1. Thai Idea Vegetarian

Vegetarians and vegans rejoice: This popular Thai restaurant is completely meat- (and fish sauce) free. The space is cozy, yet cozy, with dark wooden booths and dim lighting. Although the menu focuses on vegetables, there are also plenty of meatless options for chicken, shrimp, catfish, lamb, and beef. Imitation meat skewers, samosas, and ‘wing bum’ (deep-fried veggie-chicken wings) are popular appetizers, while curries – ranging from pumpkin to fish-free- to ‘seafood’ – are mainly recommended.

  1. Nari Thai

Opened in 2019 by the team behind Kin Khao, Nari Thai is one of the newest and most exciting Thai restaurants in SF. While Qin Khao has more of a relaxed, party vibe, the feminine leans toward the more sophisticated side of the spectrum. Located at Hotel Kabuki in Japantown, the large and elegant dining room features banquettes with greenery, large windows, and Thai-inspired fabrics.

The menu at Nari – which translates to ‘lady’ – is lively and varied, with appetizers such as spicy mango salad and seafood curry in banana leaf. Key entrees range from chicken tossed in a skillet to a tender lamb shank in Massaman curry in a bright curry paste.

  1. House of Thai

House of Thai has been serving classic, simple food for almost two decades. Stunning American Thai fare, the menu is spicy and extensive, from curry and noodle dishes to plates of rice. Start with specialties such as ka moo (a fiery pork-leg stew), moo Grob gra pro (pork belly flavored with peppers, onions, peppers, and basil), or deep-fried catfish. The latter comes topped with shiitake mushrooms, carrots, onions, peppers, and ginger and is dipped in a house-made plum sauce.

  1. Hawker Fare

Chef James Sihbout is perhaps best known for his Michelin-starred prix-fixe restaurant Comis in Oakland. But this colorful, casual Lao Issan restaurant is his passion project, serving up dishes inspired by his mother’s cooking. Dishes are sour, spicy, and salty, from green beans tossed with curry paste and smoked bacon to Isaan BBQ chicken, which is prepared for 24 hours, rubbed with lemongrass and turmeric, and chili garlic and tart. Served with tamarind dipping sauce.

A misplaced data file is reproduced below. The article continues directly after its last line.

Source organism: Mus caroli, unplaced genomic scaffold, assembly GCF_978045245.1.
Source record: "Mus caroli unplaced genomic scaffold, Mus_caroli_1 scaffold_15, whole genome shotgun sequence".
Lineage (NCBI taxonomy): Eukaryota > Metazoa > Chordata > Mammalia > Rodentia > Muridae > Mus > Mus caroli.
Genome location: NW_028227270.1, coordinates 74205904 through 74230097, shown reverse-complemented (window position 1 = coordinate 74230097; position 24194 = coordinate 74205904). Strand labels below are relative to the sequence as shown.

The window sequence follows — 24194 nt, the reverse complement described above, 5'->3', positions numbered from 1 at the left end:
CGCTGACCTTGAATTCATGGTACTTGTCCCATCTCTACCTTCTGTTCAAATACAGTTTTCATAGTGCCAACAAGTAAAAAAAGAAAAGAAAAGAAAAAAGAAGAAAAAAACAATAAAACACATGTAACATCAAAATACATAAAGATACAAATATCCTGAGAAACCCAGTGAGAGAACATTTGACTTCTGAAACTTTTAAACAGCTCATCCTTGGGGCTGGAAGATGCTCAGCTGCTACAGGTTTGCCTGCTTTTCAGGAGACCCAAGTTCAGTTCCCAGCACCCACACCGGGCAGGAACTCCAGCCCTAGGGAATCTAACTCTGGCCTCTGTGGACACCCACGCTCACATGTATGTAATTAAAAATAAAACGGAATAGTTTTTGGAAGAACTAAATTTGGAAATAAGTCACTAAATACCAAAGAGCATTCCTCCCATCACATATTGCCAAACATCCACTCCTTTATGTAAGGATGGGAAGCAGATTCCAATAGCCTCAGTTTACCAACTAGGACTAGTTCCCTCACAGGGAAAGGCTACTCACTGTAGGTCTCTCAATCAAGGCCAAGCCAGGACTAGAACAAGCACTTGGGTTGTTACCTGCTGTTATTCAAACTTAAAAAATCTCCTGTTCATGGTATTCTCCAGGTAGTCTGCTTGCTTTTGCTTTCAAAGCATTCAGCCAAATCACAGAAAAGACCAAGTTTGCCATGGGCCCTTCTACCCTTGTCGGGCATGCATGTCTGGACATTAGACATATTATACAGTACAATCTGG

1. Ben Thai Cafe

The food at this Nob Hill Cafe seamlessly blends traditional Thai, Chinese and Indonesian influences into inventive flavor combinations. (The sibling co-owners borrowed many complex dishes from their Thai parents.) The menu includes sautéed dishes, seafood, skillet noodles, and curries from across the map.

is an American-Thai inspired oxtail soup cooked with carrots, tomatoes, and cabbage; A northern Thai khao soi (egg noodles, chicken, and crispy pork in a red and yellow coconut curry), and a Chinese-Thai-influenced roast duck soup with hearty, fatty strips of meat and thick, chewy noodles are packed. Start with the crunchy crab pancakes, which are served with a tangy vinegar dipping sauce.

  1. Blackwood

Honestly, it’s not. But Blackwood serves up some seriously delicious fusion fare. The vibe is stylish and upscale, from the pillow-laden banquette to the front-facing fire table. The menu offers traditional favorites, such as pad thai, fried rice, and egg rolls with a modern twist. It also offers some unexpected options, such as fried chicken, a fried chicken breast served with yellow curry, and a Thai-inspired burger with asparagus, bell pepper, the heart of palm, basil, Khao Ji, and Green Curry Sauce. Wash it down with a selection from the impressive beer and sake list.